Fine Art
7:01 am
Sun June 22, 2014

With Blocks And Bricks, A Minimalist Returns To The Gallery

Originally published on Wed July 9, 2014 4:09 pm

Carl Andre is credited with changing the history of sculpture.

Now nearly 80, Andre once scrounged industrial materials — timber, bricks, squares and ingots of metal — and arranged them on the floor. No pedestals, no joints and no altering of the surfaces.

In 1970, the Guggenheim Museum in Manhattan gave the young artist a retrospective. The minimalist sculptor's career was going well.

Then, 15 years later, he was accused of murdering his wife. The case received much attention. Andre was ultimately acquitted, but his work subsequently found more acceptance abroad than at home.

Now the Dia Art Foundation in Beacon, N.Y., has launched a major retrospective of Andre's work, his first major show in the United States in more than 30 years.

Inspired To Combine, Instead Of Carve

It's almost as if Carl Andre became a serious sculptor by accident. In the late 1950s, new to New York City, he was sharing a studio with the noted painter Frank Stella, who forbade Andre to paint.

"There'd be scraps of canvas around, and I would be daubing on the canvas," Andre remembers. "One day, Frank came in and said, 'If I catch you painting again, I'm going to cut off your hands.'

"I said, 'Couldn't I be a good painter?' He said, 'No,' and I said, 'Why?' He said, 'Because you're a good sculptor, now!' "

Stella was also — accidentally — responsible for Andre's subsequent approach to sculpture: One day Stella ran his hand along the yet untouched back of a beam that Andre was carving and said, "You know, that's sculpture too."

"I thought about that," Andre says. "Then I realized, why should I carve into the block? I don't want to cut into the block. Henceforth, the block will be my cut and I will combine blocks, not cut into them. I thought that was the great illumination of my sculptural life."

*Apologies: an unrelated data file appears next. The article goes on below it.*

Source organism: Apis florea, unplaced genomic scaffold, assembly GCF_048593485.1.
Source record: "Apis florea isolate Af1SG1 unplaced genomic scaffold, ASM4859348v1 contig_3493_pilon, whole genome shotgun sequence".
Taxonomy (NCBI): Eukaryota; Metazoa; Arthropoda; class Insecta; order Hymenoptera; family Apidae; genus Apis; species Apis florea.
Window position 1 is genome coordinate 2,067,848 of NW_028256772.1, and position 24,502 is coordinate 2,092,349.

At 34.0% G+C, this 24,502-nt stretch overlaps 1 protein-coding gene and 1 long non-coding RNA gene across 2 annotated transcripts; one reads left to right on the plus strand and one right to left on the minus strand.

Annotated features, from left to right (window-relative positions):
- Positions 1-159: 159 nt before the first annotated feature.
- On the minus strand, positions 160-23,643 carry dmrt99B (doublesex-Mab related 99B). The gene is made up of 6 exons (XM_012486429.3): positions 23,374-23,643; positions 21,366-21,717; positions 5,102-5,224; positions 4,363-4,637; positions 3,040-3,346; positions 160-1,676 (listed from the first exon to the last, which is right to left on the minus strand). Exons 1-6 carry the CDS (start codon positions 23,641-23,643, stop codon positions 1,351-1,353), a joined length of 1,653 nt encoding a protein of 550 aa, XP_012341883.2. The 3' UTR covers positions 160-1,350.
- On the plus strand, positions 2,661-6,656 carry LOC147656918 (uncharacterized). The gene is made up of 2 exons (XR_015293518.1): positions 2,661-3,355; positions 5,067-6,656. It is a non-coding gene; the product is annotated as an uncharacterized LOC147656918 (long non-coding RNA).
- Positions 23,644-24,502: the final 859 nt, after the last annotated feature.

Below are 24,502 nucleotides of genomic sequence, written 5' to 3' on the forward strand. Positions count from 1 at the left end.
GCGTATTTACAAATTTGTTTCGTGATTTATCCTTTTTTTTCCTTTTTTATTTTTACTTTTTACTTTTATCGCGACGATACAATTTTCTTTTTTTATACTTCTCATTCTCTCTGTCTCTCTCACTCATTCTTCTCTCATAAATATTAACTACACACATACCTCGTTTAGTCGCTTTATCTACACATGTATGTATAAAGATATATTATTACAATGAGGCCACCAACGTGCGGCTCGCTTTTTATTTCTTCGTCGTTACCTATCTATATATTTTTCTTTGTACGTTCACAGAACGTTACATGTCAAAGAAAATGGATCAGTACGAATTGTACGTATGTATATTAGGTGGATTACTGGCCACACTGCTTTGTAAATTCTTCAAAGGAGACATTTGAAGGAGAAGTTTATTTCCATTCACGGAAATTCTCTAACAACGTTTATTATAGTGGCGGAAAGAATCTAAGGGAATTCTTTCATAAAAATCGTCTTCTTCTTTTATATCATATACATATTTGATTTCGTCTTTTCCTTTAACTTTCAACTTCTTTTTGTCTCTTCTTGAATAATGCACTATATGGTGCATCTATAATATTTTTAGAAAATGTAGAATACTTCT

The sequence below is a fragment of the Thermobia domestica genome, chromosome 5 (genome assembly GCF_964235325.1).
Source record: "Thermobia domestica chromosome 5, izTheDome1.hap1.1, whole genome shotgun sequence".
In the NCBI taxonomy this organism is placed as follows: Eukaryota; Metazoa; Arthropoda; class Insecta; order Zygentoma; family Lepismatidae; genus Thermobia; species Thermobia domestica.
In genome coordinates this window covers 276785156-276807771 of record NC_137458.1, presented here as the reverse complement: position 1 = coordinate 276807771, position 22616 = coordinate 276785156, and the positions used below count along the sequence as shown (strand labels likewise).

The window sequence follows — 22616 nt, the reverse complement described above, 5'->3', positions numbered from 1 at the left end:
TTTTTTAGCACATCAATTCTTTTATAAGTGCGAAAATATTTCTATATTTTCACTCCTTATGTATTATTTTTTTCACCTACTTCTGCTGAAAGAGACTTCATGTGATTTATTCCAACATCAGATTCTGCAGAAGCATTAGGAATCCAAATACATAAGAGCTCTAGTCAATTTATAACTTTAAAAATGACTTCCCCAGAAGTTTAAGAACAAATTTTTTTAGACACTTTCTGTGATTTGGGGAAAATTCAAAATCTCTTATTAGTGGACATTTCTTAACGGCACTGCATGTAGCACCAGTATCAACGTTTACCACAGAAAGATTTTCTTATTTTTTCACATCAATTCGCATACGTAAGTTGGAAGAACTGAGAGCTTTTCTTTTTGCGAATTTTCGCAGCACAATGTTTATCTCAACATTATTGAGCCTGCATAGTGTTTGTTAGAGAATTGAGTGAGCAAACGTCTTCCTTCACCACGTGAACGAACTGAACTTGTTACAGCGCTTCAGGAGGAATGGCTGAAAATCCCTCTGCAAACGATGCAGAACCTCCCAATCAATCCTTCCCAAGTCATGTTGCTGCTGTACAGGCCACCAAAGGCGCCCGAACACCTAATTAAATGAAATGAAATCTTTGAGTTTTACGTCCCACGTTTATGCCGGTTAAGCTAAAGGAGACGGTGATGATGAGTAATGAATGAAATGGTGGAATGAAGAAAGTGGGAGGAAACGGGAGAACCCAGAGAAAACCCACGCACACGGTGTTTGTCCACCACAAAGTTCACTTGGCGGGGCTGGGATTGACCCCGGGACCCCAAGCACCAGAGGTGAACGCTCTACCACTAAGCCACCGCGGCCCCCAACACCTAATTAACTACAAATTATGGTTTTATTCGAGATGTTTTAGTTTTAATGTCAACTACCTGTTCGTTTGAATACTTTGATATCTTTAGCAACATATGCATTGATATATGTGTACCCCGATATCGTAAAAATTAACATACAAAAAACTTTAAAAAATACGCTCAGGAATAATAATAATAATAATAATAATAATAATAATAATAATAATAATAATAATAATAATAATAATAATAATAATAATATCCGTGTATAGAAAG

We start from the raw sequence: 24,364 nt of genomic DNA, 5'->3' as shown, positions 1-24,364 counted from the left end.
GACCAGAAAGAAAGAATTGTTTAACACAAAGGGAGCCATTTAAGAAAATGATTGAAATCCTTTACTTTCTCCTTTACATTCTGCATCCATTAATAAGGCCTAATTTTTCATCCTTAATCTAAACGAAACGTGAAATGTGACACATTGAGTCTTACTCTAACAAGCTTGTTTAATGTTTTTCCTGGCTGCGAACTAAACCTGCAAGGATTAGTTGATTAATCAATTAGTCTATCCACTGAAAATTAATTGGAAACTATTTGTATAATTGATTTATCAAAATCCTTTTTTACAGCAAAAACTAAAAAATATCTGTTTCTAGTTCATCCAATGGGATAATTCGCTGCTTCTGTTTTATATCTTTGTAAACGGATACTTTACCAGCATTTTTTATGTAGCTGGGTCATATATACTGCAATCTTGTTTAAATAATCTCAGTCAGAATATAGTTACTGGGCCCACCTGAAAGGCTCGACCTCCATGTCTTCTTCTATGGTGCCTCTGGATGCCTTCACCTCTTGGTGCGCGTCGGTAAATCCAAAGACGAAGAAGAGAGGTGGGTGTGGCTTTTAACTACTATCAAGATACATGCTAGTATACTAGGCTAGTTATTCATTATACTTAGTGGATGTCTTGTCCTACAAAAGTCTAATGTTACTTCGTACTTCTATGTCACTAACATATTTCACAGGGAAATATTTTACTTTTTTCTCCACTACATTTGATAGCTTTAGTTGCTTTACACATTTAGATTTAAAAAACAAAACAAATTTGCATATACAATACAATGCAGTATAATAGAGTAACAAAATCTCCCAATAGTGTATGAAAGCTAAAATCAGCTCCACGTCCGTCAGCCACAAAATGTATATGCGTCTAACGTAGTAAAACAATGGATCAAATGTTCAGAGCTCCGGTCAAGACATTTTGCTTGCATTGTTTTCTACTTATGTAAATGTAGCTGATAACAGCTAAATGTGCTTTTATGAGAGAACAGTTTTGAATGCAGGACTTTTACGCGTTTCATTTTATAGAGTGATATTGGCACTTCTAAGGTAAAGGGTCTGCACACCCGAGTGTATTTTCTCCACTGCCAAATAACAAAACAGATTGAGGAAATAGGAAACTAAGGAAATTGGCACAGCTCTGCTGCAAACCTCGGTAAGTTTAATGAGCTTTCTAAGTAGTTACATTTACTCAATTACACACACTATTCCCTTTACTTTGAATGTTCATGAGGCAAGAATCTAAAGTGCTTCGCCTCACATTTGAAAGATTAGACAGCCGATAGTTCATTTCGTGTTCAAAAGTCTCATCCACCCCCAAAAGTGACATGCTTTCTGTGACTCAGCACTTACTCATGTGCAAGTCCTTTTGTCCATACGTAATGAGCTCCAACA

As origin stories often go, this one was based on a misunderstanding; Stella meant that Andre should carve the back of the block, too. Instead, Andre stopped altering the material altogether. He stopped carving, marking, sawing or welding, and started simply arranging materials on the ground.

This may not sound like much, but it was a big deal, says gallery owner Paula Cooper, who has been showing Andre's work for more than 30 years.

"His work is still more radical than anyone's, I think," Cooper says. "The whole concept of his work and the physicality and the materials he uses — it's almost like an elegy to industrial America."

One of Andre's most important works, titled "Lever," was first shown in 1966 in the Jewish Museum in New York. "Lever" is composed of 137 fire bricks in a line on the floor.

"The only rule is to begin with one, against the wall, and then make a progression to its finish," says Yasmil Raymond, who co-curated the Dia retrospective. "There is no order. There is also nothing keeping them together. That means when the exhibition ends, the sculpture can be dismantled without a need for making an enormous crate."

In part, Andre made his works easy to assemble and disassemble because he didn't have his own studio. He calls himself the first post-studio artist.

In Dia's large galleries, pieces from the 1960s are placed near work from 50 years later. A staggered arrangement of wood blocks stands next to a single 12-by-12-by-36-inch block. A grid of metal plates lies near a carefully arranged scatter of copper squares and graphite blocks. Clumps of triangular aluminum ingots sit near a serpentine ribbon of tin.

The assemblies are often large, but the individual pieces are not.

"I've never been a person of great physical strength, so that's why my sculptures are in parts, because I couldn't move the big things," he says. "So they were somewhere ... between 90 and 125 pounds — and that happened to be the weight range of the young ladies I was attracted to. I suppose there's a connection."

Slowly Returning To The Retrospective

That's also the size of Andre's late wife, the Cuban-born artist Ana Mendieta. One evening in September 1985, Mendieta fell to her death from the window of the couple's 34th-floor apartment. There were reports of an argument, and Andre was charged with second-degree murder.

Andre was eventually acquitted. Mendieta's death is a part of his life that Andre doesn't want to talk about, even as he sits in the same apartment nearly 30 years later.

"What can one say?" he says. "What relationship does the story of an artist's life have do with the work that they did?"

That's a bit disingenuous. Andre cites other other events and influences from his past: a visit to Stonehenge and his childhood in Quincy, Mass. He did talk about how he didn't want to be involved in the Dia retrospective at first, how he slowly started coming around, and how he's pleased with the result and where life has taken him.

In the basement at Dia, where the retrospective continues, is a scrap of blue-and-white-lined fabric with a typewritten sentence: "The work of the artist is to turn dreams into responsibilities."